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Beyond Latasha Harlins -- the black-Latino dynamic in South L.A.

August 01, 2013|By Patt Morrison
  • Originally built as temporary housing for defense plant workers in World War II, the Jordan Downs project was rededicated as housing for poor Angelenos in the 1950s. Watts' changing population made Jordan Downs a fulcrum of the new Latino-African American demographic. It is slated to be redeveloped soon.
Originally built as temporary housing for defense plant workers in World… (Bethany Mollenkof/Los…)

When Brenda Stevenson came to UCLA to teach, after studying at Yale and working at the University of Texas, Austin, she thought she knew from multicultural.

But L.A. had a vast and distinctly complex ethnic weft and warp that she hadn’t anticipated; she explores two threads, the Korean and African American ones, in her new book about the 1991 killing of a black teenager, “The Contested Murder of Latasha Harlins.” I spoke to her about it for my “Patt Morrison Asks” column.

Black and Latino relations did not come under the microscope in that incident, but two decades ago, the friction between a burgeoning Latino population and a thinning African American one created its own tensions and confrontations.

A few months after the 1992 riots, construction crews were rebuilding burned-out buildings -- and almost every one of them was Latino. African American picketers protested at one site until a supervisor agreed to negotiate over jobs, and elsewhere, white and Latino workers complained that African American protesters chased them off and vandalized the job site.

In the two decades before the riots, 120,000 jobs vanished from South Los Angeles, many of them well-paying blue-collar and sometimes union jobs. In their stead, other jobs attracted nonunion Mexican and Central American construction workers who were willing to take pickup jobs for less than minimum wage. Black carpenters and construction workers reported getting the runaround from construction companies instead of jobs.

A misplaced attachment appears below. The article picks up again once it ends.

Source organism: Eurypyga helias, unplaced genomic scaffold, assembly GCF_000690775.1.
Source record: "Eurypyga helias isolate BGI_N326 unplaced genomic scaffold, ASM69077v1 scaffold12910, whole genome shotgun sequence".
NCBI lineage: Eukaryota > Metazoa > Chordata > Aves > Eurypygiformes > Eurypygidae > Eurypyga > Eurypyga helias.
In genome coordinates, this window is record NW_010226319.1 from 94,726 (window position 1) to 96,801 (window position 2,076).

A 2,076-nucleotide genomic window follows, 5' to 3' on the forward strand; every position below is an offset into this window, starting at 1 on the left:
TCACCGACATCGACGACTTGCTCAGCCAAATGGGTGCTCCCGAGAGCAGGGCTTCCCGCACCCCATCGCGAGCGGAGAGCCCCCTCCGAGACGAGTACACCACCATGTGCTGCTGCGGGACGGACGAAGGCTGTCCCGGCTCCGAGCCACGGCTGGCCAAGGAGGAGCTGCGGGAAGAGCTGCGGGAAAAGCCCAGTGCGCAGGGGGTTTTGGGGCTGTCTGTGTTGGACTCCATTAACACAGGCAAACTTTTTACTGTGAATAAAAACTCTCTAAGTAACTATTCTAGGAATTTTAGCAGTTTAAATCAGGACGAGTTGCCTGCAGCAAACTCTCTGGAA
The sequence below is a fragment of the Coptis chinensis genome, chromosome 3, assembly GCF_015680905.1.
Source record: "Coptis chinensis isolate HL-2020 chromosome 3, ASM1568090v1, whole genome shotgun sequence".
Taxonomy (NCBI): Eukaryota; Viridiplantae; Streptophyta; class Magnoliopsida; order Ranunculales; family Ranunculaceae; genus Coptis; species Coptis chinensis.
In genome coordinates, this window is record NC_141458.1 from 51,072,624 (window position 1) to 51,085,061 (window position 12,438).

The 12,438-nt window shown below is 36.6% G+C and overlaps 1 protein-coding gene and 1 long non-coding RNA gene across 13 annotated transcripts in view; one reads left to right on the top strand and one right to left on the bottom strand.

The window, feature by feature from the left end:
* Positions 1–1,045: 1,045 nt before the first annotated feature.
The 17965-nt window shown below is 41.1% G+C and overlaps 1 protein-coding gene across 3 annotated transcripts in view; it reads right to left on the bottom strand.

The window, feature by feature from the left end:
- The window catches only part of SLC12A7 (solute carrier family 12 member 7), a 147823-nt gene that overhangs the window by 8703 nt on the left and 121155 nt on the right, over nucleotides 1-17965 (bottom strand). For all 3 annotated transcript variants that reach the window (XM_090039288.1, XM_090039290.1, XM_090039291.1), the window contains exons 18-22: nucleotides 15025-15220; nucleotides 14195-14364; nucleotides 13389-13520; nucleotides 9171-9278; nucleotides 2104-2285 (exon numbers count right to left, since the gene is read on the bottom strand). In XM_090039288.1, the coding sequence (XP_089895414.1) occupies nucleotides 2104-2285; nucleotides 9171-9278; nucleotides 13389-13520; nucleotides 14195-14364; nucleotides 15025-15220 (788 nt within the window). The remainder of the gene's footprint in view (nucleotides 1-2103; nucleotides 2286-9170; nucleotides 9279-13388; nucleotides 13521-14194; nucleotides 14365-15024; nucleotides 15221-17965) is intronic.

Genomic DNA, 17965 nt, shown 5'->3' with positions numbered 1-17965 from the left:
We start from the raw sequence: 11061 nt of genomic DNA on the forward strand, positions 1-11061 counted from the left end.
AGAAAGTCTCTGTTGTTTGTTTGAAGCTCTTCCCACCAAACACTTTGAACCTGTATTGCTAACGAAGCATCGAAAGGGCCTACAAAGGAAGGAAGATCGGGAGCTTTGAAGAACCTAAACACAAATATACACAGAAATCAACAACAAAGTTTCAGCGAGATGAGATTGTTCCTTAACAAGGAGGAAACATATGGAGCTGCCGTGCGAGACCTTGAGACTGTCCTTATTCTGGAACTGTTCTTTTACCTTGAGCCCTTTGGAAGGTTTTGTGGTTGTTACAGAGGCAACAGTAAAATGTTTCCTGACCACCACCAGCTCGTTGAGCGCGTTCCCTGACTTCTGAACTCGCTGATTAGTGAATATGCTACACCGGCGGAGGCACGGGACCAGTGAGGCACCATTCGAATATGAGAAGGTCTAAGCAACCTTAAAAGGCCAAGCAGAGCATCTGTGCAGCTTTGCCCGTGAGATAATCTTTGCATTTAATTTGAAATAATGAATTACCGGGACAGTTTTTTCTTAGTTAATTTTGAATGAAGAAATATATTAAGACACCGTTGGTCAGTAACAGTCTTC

Latinos gradually moved into South Central and the historically black cities nearby. As Stevenson -- who came to L.A. a few months before the Rodney King beating and Latasha Harlins shooting -- saw, “there’s a lot of tension in communities where there’s very few resources. People see other people coming in and stretching those resources even thinner.”

Stevenson found that although Los Angeles is “a fairly racially segregated city, blacks and Latinos tend to live in the same areas” and show up at the same movie theaters, malls, fast-food places and parks. “The tension sometimes boils over, people interacting on a daily basis at the local McDonald’s, people saying, ‘I don’t understand you -- speak English,’ that kind of thing.”

In the Jordan Downs housing project in Watts, six months after the Latasha Harlins killing, five members of a Latino family died when several men doused the front door with gasoline and set the place afire.

Latino witnesses said they saw black drug dealers running away. Some black Jordan Downs residents said no, it was three Latino men. One neighbor, an African American named Gregory Moore, went to help fight the fire and was shot and critically wounded -- mistakenly -- by a member of the Latino family. Not long after, some of Jordan Downs’ Latino residents asked that Latino-only housing be set aside for them.

And Latinos, not African Americans, now account for two-thirds of the population of the historically black neighborhoods of South L.A.

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